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    How to get in?

    Ballyhalbert Bay, is a clear open bay situated immediately north of Burr Point. It provides a sheltered anchorage in offshore winds. Burr Point is the easternmost point of mainland Ireland.


    Northern Approach Vessels approaching from the north should stay outside of Skulmartin Rock. Lying nearly a mile from the shore Skulmartin Rock is the furthest of all the outlying dangers along the coast between South Rock and Donaghadee. It is steep-to on its north and east sides, dries to 1.2 metres and is covered at half-tide. Between Skulmartin and the shore, on the southwest side, there is Little Skulmartin reef extending from the shore towards the rock, in an east northeast direction. A narrow inshore passage is situated between them with 5 to 7 metres of water. However the passage inside it is very foul and only people well acquainted with the coast should venture inside Skulmartin Rock. Skulmartin is marked by a conspicuous red 11 metres high mast with cage and flag topmark.

    Skulmartin Beacon – Unlit position: 54° 32.327’N, 005° 27.154’W

    A further red and white Skulmartin Safe Water spherical buoy is moored 1.4 miles east by southeast.

    Skulmartin Safe Water Buoy - LFl 10s buoy position: 54° 31.848’N, 005° 24.910’W

    With Skulmartin astern, Ballyhalbert Bay presents a clean open bay that may be addressed via the Initial Fix or directly at angles.


    Southern Approach Vessels approaching from the south should stay outside North Rock and the half tide Plough Rock, situated half a mile to the southwest of Portavogie and marked by a buoy. Then continue northward outside the McCammon Rocks that are located one-third of a mile from the shore. These almost cover at high water except for a small portion.

    Plough Rock – Port hand buoy Fl R 3s position: 54° 27.389’N, 005° 25.104’W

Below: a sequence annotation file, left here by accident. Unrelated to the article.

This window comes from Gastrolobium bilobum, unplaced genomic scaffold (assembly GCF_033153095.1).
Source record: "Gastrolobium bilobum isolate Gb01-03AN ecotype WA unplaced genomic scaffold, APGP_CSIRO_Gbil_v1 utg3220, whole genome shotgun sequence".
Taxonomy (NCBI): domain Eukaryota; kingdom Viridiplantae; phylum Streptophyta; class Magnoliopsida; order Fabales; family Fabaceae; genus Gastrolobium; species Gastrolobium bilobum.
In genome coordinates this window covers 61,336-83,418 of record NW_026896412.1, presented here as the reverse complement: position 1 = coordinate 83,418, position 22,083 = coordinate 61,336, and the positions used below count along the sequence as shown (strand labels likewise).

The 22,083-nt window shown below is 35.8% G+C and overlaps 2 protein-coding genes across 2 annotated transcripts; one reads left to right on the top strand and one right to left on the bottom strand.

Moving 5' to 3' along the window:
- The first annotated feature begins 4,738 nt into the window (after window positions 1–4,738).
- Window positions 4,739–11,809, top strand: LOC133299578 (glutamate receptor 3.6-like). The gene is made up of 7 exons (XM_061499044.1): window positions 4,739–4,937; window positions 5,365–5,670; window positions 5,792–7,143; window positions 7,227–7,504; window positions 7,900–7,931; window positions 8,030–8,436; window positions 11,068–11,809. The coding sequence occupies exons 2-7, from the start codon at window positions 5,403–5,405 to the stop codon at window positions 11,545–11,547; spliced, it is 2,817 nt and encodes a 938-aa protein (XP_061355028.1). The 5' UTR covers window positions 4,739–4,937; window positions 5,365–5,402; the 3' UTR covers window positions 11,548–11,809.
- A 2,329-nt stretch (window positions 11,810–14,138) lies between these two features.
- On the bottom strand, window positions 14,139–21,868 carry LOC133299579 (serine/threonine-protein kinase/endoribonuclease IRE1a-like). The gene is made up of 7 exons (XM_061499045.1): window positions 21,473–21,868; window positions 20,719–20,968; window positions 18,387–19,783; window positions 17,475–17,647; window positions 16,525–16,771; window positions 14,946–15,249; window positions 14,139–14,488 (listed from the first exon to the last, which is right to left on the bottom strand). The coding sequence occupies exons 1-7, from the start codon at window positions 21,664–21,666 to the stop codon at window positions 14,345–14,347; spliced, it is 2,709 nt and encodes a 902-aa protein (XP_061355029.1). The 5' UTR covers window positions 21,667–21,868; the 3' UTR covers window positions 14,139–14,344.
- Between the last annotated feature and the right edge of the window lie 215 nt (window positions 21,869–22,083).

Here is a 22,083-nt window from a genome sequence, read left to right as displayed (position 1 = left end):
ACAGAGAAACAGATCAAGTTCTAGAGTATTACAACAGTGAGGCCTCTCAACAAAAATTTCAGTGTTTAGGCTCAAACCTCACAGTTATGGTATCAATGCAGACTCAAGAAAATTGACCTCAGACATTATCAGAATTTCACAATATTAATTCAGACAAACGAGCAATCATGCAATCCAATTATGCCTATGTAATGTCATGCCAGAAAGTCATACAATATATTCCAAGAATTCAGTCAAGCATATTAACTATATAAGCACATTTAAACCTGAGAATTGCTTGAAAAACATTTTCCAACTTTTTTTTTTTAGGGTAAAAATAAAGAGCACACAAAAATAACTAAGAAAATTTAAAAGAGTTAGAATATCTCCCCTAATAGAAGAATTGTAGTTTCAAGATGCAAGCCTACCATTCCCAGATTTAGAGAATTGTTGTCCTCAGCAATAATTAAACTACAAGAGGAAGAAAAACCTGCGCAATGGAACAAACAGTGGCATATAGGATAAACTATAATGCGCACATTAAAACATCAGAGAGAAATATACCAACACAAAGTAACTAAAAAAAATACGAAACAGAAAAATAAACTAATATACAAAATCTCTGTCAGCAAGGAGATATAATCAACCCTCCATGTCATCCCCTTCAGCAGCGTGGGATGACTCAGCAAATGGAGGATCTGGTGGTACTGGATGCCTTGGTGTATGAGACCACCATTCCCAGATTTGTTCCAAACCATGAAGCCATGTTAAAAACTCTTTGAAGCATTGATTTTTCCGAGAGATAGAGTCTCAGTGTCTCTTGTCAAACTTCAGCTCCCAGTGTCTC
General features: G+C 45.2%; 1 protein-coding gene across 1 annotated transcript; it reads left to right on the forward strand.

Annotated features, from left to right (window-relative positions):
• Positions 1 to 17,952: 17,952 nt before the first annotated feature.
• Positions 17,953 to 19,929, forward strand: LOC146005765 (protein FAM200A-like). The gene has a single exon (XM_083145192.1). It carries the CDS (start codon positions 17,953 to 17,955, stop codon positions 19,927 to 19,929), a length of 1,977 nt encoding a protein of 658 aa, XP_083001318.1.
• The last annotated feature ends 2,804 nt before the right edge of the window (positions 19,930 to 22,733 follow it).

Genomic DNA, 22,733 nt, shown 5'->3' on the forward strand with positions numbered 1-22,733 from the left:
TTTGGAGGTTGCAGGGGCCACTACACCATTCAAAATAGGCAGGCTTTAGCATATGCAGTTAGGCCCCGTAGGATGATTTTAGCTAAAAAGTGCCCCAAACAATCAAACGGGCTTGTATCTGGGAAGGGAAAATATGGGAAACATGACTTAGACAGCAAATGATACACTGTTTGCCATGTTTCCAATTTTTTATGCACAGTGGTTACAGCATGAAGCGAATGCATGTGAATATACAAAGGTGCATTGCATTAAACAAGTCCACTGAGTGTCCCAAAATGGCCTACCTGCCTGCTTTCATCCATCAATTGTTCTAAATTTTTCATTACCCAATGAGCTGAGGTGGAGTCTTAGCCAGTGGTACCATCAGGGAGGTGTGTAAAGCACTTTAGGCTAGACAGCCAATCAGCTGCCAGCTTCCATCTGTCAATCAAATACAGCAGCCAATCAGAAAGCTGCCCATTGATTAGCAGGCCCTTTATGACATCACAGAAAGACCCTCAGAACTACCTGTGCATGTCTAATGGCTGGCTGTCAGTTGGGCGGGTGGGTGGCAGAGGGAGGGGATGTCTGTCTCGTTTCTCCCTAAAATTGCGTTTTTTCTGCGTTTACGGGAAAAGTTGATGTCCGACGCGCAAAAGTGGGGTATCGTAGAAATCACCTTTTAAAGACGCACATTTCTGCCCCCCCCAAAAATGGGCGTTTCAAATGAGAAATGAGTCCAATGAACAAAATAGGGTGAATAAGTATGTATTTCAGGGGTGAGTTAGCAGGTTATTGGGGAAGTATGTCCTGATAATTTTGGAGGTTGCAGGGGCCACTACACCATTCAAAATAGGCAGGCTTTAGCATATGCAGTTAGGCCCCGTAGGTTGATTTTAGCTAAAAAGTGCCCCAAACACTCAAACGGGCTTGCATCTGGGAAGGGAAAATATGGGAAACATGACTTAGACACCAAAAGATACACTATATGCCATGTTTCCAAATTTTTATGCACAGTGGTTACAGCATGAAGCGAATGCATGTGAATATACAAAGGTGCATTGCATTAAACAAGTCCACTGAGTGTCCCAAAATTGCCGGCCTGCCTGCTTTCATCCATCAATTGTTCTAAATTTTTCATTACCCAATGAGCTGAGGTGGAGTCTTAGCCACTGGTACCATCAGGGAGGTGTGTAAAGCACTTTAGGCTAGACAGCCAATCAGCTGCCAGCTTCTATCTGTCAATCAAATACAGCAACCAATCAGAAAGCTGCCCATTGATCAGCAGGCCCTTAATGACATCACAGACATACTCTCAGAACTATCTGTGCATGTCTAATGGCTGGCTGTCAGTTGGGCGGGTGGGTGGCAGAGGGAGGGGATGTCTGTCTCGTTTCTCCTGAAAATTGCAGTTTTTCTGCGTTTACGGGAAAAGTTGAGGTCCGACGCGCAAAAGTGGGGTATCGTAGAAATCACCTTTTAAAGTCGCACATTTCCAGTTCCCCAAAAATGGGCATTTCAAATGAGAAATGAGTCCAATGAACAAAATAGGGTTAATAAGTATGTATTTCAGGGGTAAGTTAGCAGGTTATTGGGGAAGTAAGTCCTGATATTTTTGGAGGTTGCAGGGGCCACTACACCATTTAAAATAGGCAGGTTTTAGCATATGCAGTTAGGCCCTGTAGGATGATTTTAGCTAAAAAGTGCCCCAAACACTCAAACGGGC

In all cases, depths of 12 metres will be found just 300 metres eastward of these dangers. Vessels passing within a quarter of a mile to the east of the North Rock Beacon will see the Plough Rock buoy appear in front of Burial Island. Likewise keeping North Rock’s pillar beacon in line astern, or open to the west, of the South Rock tower, will clear Plough Rock and lead to the Plough Rock buoy. If the half tide Plough Rock is showing it is safe to cut in between the rock and the buoy.

    Burial Island, is the easternmost point of Ireland and is situated 400 metres east of Burr Point. The visible island is the highest part of a reef of rocks that extends nearly half a mile in a north/south direction and is about 400 metres wide. The northern portion of the reef is just awash at high water. The small spot to which the name of Burial Island refers is on the inner edge of the reef, near to its southern end. It has an elevation of 8 metres above high water springs when it appears very small. On its north and east sides, the reef is steep-to and clear of danger. A rocky shoal extends a mile to the southward of it, with patches of 2.2 and 3.4 metres of water on it.

    A channel exists between Burial Island and Ballyhalbert Point, narrowed by a spit of gravel extending from the latter to about 100 metres in width, and it carries a depth of 2 metres at low water. Passing outside, keeping at least 600 metres east of the island, would be the preferred path to proceed into Ballyhalbert Bay which has no obstructions after Burial Island.

    Initial fix location From the initial fix, situated a mile northeast of Ballyhalbert pierhead, Ballyhalbert Bay is clean and open. Anchor 200 metres north of the pierhead in 5 metres. The bottom is generally hard but there are some patches of clay in this location which provides good holding. Land at Ballyhalbert Pier situated immediately inside Burr Point.

    The harbour dries out entirely beyond the pier head. Smaller boats that can take to the hard will find the area behind the pier small but well sheltered.


    Why visit here?
    Ballyhalbert derives its name for from the Irish Baile Thalbóid meaning ‘Talbot’s townland’. It is also called Talsbotstoun in Ulster Scots, as the locals here speak with an accent as broad as any Scot.



    The Talbot family came from Herefordshire and settled in this country in the reign of Henry II. The locality then took their name Talbotyston. By 1605 this had been gaelicised to Ballitalbot, with baile meaning townland, town, homestead, and it finally became Ballihalbert by 1617. The Talbot family did not reside long in the area as their stay was during a tempestuous time. ‘Spenser's View of the State of Ireland’, written in 1596, noted ‘Bruce rooted out the noble families of the Audlies, Talbotts ... ’. Prior settlements here date back to Ireland’s original inhabitants, as an ancient standing stone near the village graveyard indicates. The Anglo-Normans conquered this area in the 12th century. The Norman family Savage built a number of local castles and priories. The remains of an 800-year-old castle mound can still be seen near the harbour and the ruins of the medieval parish church.